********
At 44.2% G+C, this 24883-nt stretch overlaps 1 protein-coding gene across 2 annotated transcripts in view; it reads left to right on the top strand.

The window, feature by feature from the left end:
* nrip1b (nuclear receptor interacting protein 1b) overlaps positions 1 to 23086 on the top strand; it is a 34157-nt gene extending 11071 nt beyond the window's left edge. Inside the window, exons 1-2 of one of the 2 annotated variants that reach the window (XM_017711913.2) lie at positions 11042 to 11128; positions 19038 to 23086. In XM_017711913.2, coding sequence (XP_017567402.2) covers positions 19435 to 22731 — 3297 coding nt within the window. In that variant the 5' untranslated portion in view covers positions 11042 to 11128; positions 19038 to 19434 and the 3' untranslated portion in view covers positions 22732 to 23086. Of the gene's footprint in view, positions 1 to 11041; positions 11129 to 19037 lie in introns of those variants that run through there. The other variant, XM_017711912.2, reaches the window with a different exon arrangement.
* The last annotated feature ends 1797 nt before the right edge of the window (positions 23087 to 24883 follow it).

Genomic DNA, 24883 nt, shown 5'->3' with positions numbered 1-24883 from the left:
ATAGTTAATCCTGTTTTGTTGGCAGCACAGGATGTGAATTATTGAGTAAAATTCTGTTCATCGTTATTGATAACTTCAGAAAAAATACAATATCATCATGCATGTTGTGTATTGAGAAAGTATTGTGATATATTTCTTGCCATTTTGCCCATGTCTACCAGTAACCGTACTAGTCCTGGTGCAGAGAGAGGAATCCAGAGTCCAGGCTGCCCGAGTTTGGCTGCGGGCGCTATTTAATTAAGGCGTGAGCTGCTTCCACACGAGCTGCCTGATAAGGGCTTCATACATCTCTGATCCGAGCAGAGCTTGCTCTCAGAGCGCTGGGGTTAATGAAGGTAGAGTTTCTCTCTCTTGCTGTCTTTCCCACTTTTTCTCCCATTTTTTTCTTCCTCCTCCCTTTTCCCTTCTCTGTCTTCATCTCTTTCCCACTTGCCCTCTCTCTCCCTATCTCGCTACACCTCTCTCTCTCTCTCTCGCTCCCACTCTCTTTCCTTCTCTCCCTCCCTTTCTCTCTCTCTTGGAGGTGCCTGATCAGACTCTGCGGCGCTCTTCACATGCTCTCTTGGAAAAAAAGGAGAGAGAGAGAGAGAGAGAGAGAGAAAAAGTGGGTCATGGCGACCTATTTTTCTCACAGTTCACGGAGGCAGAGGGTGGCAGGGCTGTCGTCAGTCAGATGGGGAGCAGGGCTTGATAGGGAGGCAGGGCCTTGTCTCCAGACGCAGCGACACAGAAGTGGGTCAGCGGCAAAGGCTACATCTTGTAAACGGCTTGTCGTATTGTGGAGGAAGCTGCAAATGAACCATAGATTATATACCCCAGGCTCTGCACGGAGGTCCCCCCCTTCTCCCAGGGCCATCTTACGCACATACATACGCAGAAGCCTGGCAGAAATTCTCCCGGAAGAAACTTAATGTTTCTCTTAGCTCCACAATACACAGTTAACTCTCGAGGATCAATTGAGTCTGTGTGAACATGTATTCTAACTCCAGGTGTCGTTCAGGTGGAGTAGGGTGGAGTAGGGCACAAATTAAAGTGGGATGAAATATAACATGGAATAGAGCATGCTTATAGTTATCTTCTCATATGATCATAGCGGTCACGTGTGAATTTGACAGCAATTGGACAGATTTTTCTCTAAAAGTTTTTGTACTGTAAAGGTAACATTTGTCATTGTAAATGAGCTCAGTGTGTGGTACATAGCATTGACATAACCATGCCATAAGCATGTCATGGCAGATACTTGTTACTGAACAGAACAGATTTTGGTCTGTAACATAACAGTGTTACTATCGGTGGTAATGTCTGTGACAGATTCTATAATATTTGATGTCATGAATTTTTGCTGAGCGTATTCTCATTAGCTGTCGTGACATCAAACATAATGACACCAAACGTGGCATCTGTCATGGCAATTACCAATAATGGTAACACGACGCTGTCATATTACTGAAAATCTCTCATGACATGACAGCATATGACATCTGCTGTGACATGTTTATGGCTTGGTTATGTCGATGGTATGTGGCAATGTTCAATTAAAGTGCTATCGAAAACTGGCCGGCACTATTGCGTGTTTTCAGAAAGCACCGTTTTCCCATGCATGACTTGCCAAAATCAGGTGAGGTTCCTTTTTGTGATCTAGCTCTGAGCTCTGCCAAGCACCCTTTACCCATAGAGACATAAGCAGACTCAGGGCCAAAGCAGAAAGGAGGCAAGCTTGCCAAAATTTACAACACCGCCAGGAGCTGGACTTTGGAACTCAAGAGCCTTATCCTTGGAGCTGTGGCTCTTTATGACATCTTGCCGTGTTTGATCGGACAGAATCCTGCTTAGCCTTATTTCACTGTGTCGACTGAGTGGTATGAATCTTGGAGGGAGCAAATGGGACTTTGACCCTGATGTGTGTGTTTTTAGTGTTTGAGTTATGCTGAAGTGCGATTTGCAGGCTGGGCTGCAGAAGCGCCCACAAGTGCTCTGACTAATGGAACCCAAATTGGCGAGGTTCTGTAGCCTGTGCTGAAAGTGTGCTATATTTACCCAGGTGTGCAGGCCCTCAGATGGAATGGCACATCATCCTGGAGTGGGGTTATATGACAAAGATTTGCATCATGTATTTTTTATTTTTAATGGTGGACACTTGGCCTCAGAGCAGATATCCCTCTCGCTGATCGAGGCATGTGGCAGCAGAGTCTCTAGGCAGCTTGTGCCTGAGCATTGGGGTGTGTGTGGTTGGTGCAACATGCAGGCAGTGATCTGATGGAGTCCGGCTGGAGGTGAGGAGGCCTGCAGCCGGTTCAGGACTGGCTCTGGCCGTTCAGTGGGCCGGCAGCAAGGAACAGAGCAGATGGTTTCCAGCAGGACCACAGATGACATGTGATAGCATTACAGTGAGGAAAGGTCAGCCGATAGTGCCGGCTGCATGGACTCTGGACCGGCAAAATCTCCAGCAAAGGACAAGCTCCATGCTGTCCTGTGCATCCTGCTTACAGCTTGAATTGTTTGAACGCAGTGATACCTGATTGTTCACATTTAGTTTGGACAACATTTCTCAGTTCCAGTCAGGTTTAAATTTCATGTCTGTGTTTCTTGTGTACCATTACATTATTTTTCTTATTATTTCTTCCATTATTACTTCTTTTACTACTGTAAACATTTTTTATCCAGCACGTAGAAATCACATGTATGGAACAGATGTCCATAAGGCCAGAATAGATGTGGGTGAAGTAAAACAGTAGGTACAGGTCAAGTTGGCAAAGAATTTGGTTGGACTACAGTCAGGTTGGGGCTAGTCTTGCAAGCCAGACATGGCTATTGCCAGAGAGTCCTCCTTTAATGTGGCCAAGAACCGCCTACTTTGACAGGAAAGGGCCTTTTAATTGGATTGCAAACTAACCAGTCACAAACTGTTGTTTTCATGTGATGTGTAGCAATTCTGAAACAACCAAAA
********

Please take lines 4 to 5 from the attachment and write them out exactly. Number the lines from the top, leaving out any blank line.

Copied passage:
* The last annotated feature ends 1797 nt before the right edge of the window (positions 23087 to 24883 follow it).

Genomic DNA, 24883 nt, shown 5'->3' with positions numbered 1-24883 from the left: